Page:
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Title: Constructing the active-body : a sociological investigation
Author: Austin, Mark
ISNI:       0000 0001 3433 2589
Awarding Body: Oxford Brookes University
Current Institution: Oxford Brookes University
Date of Award: 2003
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This thesis is set against a backdrop of continued initiatives by the Government for promoting the 'active-body' as a central tenet of its current and future health policy. The purpose of this study was to construct an in-depth investigation into the processes and mechanisms involved in participating in sports and physical activities. The research is centred on exploring the participation experiences of weightlifters, runners and golfers. The data for this study were derived through employing a variety of qualitative based research methodologies, including participation observation, informal and semistructured interviews and focus group sessions. In this respect data was generated that not only illuminated the processes behind participation in sports and physical activities, but also the differences between participating in weightlifting, running and golf. The findings demonstrate that the processes and mechanisms of participation are complex and multi-layered. However, through employing the works of Bourdieu on the different forms of cultural capital, and the works of Goffinan on the presentation of the self, this study shows that the key determinant to a successful engagement is the development and maintenance of an acceptable social identity amongst participating others. Furthermore, this study shows that as sports and physical activities are embodied activities, the possession of an active-body identity, constructed through the accumulation of appropriate physical, social and sub-cultural capitals, serves as an important 'identifier' by which the social identity amongst participating others is conferred. It is through investigating and maintaining in the active-body and the subsequent development of an acceptable social identity that individuals derive a sense of belonging, which in tum engenders the ontological security about the physical self that serves to stabilise long-term patterns of participation.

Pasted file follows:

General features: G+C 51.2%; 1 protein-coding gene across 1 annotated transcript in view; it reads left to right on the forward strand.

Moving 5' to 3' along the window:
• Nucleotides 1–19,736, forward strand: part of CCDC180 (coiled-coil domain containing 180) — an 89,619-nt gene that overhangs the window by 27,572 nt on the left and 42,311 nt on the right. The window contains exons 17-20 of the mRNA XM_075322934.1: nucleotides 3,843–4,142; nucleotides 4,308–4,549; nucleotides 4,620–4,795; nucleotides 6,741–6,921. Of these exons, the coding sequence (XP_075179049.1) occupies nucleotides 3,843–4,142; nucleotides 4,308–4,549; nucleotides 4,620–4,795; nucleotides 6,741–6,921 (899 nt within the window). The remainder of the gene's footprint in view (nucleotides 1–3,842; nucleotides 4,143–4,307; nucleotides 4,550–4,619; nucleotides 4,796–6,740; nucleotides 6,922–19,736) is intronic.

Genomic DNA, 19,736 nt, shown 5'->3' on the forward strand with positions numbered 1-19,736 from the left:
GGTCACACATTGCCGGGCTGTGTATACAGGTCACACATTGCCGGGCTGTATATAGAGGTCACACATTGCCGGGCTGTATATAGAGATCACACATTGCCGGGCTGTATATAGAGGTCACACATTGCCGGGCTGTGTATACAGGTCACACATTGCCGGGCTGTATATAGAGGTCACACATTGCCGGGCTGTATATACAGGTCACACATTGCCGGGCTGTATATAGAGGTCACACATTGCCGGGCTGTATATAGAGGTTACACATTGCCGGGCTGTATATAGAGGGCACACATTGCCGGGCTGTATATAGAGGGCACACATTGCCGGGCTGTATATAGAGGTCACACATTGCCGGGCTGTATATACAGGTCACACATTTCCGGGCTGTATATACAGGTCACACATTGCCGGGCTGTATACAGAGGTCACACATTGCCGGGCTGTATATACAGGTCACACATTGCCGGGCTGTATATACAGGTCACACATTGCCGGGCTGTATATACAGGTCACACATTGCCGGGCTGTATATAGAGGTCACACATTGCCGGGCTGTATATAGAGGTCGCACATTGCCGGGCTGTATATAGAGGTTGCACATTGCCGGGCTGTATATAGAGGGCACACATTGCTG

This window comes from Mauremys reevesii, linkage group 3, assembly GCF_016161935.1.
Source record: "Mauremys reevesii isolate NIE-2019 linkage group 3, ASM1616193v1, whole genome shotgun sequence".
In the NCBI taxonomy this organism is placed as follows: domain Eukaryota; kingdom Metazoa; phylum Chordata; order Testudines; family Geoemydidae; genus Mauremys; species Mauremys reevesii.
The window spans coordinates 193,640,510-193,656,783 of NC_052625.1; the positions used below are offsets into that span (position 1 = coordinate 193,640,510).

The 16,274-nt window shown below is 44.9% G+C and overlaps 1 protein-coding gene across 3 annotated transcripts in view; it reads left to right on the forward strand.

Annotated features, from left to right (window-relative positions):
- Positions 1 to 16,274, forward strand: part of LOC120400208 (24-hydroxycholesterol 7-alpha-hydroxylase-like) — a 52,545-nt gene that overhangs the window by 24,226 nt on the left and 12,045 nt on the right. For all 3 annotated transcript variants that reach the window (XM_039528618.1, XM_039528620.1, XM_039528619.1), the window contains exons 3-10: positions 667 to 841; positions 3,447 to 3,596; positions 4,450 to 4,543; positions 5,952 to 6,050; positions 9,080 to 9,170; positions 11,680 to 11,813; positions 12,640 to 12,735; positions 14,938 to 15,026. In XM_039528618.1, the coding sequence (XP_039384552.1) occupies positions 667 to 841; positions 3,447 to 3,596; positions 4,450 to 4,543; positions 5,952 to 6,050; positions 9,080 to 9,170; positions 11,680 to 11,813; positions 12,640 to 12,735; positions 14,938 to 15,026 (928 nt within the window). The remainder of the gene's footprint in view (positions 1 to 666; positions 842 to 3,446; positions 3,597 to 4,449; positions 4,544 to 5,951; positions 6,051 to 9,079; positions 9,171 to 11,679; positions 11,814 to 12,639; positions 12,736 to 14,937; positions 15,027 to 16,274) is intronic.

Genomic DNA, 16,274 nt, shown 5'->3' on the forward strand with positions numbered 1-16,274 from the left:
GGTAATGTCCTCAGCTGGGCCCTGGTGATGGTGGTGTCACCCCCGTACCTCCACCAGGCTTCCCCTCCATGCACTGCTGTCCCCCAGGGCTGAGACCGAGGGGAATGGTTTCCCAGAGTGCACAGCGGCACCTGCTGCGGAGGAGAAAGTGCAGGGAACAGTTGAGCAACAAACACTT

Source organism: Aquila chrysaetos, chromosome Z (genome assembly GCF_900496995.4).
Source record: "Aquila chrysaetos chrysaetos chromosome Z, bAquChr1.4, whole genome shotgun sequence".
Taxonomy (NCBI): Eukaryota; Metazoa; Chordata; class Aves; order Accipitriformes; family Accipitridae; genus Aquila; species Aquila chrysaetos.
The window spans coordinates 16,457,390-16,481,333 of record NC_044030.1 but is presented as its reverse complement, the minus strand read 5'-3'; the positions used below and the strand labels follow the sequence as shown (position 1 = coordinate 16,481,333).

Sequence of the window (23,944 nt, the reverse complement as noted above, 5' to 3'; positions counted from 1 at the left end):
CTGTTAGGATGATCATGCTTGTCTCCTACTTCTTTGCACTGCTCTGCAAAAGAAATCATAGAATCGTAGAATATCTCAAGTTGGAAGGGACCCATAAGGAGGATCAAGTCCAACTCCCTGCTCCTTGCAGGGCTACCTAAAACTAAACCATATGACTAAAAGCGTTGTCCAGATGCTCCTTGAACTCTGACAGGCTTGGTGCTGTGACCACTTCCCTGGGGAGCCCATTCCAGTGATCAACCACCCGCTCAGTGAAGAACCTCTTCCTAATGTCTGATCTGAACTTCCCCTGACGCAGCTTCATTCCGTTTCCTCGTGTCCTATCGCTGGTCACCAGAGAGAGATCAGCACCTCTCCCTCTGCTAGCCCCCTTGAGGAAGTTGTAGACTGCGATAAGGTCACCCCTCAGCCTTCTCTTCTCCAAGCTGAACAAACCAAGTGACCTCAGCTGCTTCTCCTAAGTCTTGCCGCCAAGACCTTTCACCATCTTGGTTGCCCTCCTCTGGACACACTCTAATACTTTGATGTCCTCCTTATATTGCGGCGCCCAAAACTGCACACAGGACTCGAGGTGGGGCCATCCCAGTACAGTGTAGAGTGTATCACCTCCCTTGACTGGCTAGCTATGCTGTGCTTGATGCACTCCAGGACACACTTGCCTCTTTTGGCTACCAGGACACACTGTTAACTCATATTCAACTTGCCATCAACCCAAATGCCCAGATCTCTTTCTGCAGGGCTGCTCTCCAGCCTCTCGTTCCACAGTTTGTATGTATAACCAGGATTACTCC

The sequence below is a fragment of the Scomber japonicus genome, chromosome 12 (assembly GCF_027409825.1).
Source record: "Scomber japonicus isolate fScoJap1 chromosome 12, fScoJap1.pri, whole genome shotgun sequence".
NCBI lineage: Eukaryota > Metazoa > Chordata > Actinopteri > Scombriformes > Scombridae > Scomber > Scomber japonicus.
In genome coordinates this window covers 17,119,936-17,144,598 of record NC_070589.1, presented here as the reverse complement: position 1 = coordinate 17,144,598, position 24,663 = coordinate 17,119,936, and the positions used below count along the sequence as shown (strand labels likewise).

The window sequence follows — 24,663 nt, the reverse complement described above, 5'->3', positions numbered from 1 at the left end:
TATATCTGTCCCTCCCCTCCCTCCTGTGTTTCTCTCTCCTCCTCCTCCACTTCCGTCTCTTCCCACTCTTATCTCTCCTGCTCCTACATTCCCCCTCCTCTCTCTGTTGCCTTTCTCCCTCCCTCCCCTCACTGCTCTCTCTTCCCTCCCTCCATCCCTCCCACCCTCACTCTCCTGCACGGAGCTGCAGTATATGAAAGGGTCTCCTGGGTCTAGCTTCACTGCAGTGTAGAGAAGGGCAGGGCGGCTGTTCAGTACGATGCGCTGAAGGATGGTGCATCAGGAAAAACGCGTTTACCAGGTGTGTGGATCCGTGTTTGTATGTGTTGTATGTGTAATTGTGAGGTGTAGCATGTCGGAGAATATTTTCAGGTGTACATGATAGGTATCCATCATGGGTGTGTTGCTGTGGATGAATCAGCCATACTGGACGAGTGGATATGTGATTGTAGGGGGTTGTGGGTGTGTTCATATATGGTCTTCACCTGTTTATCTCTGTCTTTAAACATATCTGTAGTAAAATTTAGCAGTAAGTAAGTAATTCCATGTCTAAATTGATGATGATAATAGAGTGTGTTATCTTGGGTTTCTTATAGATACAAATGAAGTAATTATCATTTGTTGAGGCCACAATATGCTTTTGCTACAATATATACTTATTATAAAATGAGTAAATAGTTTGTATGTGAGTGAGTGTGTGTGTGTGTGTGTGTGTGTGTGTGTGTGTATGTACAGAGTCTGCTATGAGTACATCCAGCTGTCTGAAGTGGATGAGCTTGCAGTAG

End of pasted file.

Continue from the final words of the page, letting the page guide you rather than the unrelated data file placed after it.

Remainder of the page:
Supervisor: Webster, Frank ; Blackman, Tim ; Miller, Tina Sponsor: Not available
Qualification Name: Thesis (Ph.D.) Qualification Level: Doctoral